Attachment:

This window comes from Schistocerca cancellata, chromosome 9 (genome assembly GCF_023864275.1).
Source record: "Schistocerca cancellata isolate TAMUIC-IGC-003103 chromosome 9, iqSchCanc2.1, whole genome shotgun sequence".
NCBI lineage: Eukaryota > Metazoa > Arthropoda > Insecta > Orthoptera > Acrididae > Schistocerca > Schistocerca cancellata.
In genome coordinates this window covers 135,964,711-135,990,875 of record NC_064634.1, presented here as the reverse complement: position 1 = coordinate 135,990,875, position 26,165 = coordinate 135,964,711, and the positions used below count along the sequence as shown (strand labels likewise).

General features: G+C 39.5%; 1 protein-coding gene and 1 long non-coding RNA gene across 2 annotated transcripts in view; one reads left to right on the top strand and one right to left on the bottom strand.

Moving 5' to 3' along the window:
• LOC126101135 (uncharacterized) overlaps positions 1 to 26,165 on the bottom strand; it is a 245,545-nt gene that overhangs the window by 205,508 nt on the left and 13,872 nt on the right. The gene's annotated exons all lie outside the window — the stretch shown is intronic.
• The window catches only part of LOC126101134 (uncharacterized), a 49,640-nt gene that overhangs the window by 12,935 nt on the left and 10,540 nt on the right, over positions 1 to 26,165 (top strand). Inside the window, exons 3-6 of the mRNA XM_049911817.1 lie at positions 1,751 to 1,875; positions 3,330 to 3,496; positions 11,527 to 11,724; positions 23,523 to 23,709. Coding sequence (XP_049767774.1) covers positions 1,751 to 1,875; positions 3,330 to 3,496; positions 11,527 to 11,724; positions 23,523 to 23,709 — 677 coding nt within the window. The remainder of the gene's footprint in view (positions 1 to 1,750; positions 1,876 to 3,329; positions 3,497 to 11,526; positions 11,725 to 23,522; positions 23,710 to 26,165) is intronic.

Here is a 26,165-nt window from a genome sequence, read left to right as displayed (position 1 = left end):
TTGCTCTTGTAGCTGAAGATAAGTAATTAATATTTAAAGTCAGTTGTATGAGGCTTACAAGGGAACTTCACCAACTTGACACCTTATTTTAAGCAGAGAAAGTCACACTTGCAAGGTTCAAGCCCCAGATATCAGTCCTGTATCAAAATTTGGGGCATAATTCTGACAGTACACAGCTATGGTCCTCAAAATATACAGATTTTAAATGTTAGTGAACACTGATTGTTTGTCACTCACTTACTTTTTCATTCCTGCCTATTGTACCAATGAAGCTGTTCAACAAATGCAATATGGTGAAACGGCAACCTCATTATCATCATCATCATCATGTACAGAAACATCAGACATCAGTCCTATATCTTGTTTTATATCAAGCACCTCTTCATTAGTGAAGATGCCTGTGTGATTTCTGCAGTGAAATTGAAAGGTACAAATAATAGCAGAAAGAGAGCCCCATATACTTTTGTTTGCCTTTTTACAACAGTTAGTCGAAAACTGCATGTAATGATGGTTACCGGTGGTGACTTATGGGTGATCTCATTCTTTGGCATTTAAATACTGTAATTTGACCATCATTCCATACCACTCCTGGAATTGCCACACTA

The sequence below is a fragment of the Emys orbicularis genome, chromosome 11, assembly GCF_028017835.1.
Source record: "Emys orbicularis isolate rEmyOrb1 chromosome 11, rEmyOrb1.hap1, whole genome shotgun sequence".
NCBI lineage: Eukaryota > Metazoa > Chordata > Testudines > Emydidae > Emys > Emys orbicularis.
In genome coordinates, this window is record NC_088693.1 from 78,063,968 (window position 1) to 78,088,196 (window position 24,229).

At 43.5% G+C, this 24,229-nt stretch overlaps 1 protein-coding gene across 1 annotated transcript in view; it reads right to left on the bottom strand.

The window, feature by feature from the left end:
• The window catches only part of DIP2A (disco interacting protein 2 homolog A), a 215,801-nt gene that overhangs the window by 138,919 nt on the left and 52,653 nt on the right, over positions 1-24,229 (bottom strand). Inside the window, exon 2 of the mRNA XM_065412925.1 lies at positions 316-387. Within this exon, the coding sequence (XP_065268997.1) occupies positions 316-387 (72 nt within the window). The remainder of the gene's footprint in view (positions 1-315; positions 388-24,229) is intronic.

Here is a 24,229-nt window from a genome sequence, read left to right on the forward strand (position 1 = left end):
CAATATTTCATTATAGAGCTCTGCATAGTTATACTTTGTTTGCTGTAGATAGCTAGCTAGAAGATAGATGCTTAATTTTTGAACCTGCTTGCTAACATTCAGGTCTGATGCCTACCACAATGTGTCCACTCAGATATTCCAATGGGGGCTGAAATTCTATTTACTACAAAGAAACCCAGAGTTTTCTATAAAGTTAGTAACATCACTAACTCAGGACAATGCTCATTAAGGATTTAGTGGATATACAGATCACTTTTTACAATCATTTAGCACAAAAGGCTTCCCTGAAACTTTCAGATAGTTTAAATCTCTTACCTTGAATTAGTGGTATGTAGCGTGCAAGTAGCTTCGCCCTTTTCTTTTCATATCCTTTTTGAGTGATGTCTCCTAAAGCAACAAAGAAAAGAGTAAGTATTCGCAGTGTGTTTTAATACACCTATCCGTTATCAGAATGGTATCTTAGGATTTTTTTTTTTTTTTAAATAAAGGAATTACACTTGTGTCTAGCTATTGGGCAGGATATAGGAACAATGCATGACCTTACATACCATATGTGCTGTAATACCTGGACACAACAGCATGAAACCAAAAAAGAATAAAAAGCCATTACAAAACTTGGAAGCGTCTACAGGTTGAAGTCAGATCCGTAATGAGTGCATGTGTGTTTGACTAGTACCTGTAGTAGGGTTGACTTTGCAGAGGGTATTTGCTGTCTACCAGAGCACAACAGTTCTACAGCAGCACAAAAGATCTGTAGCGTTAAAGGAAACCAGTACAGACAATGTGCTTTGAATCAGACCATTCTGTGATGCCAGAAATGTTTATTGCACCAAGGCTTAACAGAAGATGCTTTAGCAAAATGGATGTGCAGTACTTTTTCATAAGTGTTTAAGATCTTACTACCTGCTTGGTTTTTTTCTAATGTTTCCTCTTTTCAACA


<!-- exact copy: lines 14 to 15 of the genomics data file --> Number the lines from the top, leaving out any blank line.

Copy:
In genome coordinates, this window is record NC_088693.1 from 78,063,968 (window position 1) to 78,088,196 (window position 24,229).

At 43.5% G+C, this 24,229-nt stretch overlaps 1 protein-coding gene across 1 annotated transcript in view; it reads right to left on the bottom strand.